Real Intent’s Ascent XV at the ‘fuzzy’ boundary between design and verificiation

By Paul Dempsey |  No Comments  |  Posted: March 26, 2014
Topics/Categories: Blog - EDA, - Verification  |  Tags: , , , , ,  | Organizations: ,

Real Intent has unveiled a number of major performance enhancements to its Ascent XV (X-Verification System) tool. Taken together they once more raise the question: where does design now end and verification start?

The five headline claims for the updated suite – available for download now – are as follows:

  1. A 10X faster runtime in reset and retention-flop optimization to reach toward complete initialization with minimal hardware and routing requirements, resulting in area and power savings.
  2. Enhanced reporting of reset audit information and counts of X-sources for easier debug.
  3. Greater integration with the Synopsys Verdi3 debug environment with new highlighting of X-sources and X-propagation on design schematics.
  4. SystemVerilog 1800-2009 language support for even easier adoption into existing design flows.
  5. Support for machines running the operating system SUSE Linux Enterprise Server 11 and above.

This screenshot shows an example of the Verdi integration. Verdi is showing a pruned schematic with annotations.
The red X on the far-left is the source of the ‘X’ being propagated.   The Yellow X on the bottom right is an X-sensitive logic element that Ascent XV has identified as sensitive to the X-source.

Ascent XV debug in the Verdi3 environment (Source: Real Intent)

Figure 1 Ascent XV debug in the Verdi3 environment (Source: Real Intent)

The important design challenges being targeted by Ascent XV are well recognized.

Striking the right balance between X-optimism and X-pessimism before entering any stage of simulation is fundamental to both design efficiency and sign-off.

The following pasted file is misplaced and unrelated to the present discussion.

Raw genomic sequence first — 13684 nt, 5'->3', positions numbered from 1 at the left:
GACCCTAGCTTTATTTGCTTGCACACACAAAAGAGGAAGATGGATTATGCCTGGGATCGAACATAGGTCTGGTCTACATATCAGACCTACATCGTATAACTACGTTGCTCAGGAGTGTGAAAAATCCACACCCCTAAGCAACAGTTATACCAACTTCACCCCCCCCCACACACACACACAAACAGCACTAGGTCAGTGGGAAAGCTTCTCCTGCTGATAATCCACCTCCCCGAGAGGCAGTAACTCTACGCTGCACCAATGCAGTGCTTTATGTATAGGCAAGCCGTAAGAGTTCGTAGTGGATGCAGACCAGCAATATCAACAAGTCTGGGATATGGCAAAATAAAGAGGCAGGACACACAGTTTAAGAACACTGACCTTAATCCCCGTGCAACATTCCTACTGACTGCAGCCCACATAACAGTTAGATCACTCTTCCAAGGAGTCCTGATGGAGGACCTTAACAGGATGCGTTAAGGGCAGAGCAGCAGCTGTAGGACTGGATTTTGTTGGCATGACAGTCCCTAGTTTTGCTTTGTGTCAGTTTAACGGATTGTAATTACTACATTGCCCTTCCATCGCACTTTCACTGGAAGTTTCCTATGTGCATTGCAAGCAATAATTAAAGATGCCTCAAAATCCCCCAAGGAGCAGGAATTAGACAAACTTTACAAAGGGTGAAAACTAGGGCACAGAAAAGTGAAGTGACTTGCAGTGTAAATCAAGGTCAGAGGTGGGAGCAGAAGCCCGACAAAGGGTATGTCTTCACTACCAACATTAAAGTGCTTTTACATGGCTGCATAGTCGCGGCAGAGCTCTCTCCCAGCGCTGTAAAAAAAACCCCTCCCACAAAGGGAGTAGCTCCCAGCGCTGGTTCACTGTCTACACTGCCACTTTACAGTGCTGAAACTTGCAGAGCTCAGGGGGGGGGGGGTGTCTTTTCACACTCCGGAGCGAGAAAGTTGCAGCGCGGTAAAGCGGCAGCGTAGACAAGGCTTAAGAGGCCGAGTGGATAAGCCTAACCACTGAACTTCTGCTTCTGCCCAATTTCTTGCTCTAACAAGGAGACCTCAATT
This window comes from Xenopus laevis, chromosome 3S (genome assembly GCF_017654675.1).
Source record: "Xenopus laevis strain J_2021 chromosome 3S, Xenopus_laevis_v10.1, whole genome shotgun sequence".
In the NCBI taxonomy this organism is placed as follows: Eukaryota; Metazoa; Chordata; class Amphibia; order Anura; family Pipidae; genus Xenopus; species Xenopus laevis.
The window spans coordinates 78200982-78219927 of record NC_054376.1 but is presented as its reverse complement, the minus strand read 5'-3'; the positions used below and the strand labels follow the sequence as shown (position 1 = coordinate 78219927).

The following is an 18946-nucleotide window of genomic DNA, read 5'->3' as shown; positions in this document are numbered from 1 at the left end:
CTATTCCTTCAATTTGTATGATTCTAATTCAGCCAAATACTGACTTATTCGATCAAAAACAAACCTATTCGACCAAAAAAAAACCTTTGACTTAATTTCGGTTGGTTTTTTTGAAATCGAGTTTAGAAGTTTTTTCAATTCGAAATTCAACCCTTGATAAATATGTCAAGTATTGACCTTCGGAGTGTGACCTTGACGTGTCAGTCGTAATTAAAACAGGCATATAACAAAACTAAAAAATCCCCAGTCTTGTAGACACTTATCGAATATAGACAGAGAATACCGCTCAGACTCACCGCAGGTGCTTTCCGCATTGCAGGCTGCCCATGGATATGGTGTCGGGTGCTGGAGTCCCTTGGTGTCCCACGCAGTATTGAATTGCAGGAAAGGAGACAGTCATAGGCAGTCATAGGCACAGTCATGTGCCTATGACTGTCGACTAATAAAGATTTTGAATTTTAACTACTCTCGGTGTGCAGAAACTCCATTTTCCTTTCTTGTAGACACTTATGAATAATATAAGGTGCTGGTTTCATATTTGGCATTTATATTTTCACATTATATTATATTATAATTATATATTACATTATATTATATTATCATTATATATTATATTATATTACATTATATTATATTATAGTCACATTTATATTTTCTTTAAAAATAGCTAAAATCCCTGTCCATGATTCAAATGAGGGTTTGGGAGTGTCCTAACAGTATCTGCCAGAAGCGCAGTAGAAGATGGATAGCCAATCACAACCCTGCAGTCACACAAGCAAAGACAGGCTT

Similarly, reset optimization is becoming a big challenge not just because of the increasing number of clock domains, but also the degree to which power management is making such schemes ever more complex. Resets, though, are costly bits of logic; you need to minimize them – so informed pre-simulation reviews and adjustments make a lot of sense.

The time lost if related bugs and other issues slip through – particularly if they enforce lengthy gate-level simulation – is one thing. They can lead to full respins. So you want to catch them early.

Lisa Piper, Real Intent’s Technical Marketing Manager, offers a further overview of the thinking behind and features in the new Ascent XV in this video. Lisa also recently looked at the importance of ‘smart reporting’ in a Tech Design Forum Expert Insight.

Ascent XV and merging roles

The upgraded Ascent XV highlights what is almost a philosophical shift, wider than one reflected just by Real Intent’s offerings. It is the convergence of various roles within the design flow. Just ahead of this launch, we spoke to Pranav Ashar, Real Intent’s CTO. We’ll be publishing more of that interview soon, but a couple of comments stood out in the light of today’s announcement.

“Simulation,” he said, “is a last resort. It largely comes about because of things that we do not understand.” So, as we do come to understand them, developing the heuristics and related algorithms to pull them out of the simulation stage, we can get greater efficiency. In Ashar’s words, “The theme in Ascent is all about preparing for simulation so that we make it meaningful.”

His second comment was this: “When you have a lot of complexity in a big system, you don’t want to do a lot of separate design and verification; you want to interweave it. It’s almost natural that the boundary is getting fuzzy.”

Not perhaps in itself an earth-shattering observation right now. We are all familiar with the consequences of increasing design complexity. But does it still prompt us to think less of ‘preparing’ for simulation and more about ‘pre-empting’ it?

Given that, in whose hands might a design manager place a tool like Ascent XV (or indeed Real Intent’s Meridian clock domain crossing tools), the design engineer or his counterpart in verification? The answer is probably both. That’s what the features in this new Ascent release suggest.

The verification engineer, the ‘traditional’ user, will be the one with the better understanding of X-related issues. But when it comes to resets, power management schemes and proliferating clocks, maybe the reports tools like Ascent XV produces are better reviewed by the designer.

Beyond that, an important objective for Ascent XV is measuring the various steps along the design flow, and the impact of that data on broader project management.

As noted, Pranav had a lot of interesting thoughts around this issue that we’ll be looking at as part of a new series on these elisions between traditional boundaries throughout the design flow, not just on the hardware side. Check back for more from him and other senior industry executives over the next few weeks.

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